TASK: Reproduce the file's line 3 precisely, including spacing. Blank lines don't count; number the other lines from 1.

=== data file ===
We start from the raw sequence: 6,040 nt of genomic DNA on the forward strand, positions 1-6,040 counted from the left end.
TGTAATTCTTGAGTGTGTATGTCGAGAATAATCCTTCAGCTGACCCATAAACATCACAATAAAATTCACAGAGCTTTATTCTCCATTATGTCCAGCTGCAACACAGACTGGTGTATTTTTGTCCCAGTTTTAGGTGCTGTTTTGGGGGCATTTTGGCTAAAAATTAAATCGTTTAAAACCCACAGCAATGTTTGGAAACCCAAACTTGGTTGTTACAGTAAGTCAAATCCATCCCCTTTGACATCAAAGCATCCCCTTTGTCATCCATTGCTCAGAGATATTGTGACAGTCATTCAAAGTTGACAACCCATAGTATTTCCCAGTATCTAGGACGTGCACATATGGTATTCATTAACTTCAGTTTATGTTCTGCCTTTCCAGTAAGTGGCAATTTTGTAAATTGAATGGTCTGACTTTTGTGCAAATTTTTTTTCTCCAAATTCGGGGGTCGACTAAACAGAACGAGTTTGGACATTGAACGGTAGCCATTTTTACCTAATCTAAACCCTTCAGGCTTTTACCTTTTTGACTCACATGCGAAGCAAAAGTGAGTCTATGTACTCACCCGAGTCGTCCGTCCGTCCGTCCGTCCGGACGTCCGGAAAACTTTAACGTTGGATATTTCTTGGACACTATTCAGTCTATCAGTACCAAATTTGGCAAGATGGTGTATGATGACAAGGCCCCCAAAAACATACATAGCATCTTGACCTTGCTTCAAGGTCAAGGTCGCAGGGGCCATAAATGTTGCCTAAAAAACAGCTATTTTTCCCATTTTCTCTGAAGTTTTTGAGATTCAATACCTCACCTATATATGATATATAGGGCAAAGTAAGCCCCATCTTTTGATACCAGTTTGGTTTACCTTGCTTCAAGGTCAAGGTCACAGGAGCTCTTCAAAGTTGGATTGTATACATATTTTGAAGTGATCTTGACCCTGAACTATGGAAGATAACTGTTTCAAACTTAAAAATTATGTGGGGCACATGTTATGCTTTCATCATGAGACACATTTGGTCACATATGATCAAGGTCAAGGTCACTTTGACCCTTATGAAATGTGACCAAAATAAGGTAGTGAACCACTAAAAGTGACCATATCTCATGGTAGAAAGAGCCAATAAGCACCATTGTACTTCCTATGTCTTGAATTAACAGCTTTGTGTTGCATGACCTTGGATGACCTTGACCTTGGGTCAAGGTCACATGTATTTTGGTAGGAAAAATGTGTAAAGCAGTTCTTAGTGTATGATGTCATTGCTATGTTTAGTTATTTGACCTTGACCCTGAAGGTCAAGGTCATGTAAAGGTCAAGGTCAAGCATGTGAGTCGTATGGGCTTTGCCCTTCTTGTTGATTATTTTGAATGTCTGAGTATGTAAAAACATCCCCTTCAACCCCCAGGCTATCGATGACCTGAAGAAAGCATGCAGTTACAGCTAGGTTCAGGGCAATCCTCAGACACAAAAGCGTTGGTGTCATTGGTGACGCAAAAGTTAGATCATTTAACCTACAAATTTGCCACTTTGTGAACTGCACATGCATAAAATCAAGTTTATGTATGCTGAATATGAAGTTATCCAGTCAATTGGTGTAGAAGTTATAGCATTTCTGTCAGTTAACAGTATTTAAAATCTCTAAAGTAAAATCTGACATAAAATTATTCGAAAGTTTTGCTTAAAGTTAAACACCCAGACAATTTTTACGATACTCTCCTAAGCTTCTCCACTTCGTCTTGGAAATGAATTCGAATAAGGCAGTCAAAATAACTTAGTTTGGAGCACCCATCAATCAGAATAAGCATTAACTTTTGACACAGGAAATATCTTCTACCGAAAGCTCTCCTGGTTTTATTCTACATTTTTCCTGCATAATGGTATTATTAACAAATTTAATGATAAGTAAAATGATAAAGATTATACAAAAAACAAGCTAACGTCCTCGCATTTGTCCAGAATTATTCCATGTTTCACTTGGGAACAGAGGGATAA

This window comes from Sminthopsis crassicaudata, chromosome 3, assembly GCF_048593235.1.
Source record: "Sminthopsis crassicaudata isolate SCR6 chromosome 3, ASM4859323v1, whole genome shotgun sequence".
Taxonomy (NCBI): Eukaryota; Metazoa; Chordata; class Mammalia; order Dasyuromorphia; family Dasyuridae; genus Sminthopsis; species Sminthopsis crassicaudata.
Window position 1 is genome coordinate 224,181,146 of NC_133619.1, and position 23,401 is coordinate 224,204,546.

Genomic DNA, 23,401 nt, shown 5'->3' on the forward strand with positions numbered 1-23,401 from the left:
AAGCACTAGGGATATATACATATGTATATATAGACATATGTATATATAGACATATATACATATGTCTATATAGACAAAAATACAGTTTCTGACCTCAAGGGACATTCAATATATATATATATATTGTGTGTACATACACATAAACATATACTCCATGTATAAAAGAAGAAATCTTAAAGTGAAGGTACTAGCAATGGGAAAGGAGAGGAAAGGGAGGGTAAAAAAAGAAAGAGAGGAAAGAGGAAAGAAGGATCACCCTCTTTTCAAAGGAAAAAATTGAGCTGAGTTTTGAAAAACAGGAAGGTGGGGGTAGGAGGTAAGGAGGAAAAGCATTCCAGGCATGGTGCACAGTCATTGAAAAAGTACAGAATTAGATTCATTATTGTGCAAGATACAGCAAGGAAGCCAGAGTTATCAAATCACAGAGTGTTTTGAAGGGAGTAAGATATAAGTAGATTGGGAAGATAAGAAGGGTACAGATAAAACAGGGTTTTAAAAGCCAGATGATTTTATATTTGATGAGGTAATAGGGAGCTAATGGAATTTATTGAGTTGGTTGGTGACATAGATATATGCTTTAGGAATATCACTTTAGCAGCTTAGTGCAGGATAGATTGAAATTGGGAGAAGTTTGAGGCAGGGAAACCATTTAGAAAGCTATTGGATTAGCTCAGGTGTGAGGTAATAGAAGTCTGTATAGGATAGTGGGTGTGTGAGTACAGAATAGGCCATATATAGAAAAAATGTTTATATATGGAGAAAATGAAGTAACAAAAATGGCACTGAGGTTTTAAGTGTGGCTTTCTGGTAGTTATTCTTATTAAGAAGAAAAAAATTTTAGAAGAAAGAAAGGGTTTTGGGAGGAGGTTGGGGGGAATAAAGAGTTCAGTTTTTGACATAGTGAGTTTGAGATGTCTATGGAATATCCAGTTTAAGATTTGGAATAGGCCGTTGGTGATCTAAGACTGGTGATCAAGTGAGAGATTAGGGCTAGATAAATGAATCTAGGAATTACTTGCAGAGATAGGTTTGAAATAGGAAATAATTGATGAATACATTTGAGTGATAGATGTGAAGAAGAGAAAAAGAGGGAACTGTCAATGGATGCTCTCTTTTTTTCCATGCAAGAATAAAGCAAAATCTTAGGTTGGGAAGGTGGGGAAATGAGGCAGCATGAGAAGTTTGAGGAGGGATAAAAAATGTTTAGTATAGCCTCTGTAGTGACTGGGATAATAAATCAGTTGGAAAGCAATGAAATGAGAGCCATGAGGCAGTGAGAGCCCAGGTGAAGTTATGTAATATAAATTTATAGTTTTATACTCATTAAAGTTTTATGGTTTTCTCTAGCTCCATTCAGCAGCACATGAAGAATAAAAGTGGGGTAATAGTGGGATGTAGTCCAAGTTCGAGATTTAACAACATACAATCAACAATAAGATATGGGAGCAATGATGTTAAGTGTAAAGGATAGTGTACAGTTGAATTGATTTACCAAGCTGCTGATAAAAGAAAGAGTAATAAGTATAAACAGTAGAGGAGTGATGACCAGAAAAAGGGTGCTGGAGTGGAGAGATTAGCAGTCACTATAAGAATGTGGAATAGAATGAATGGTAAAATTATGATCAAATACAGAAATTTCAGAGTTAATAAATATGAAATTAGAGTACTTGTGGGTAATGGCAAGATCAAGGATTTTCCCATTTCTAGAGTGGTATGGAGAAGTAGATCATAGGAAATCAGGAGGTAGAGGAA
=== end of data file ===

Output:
This window comes from Sminthopsis crassicaudata, chromosome 3, assembly GCF_048593235.1.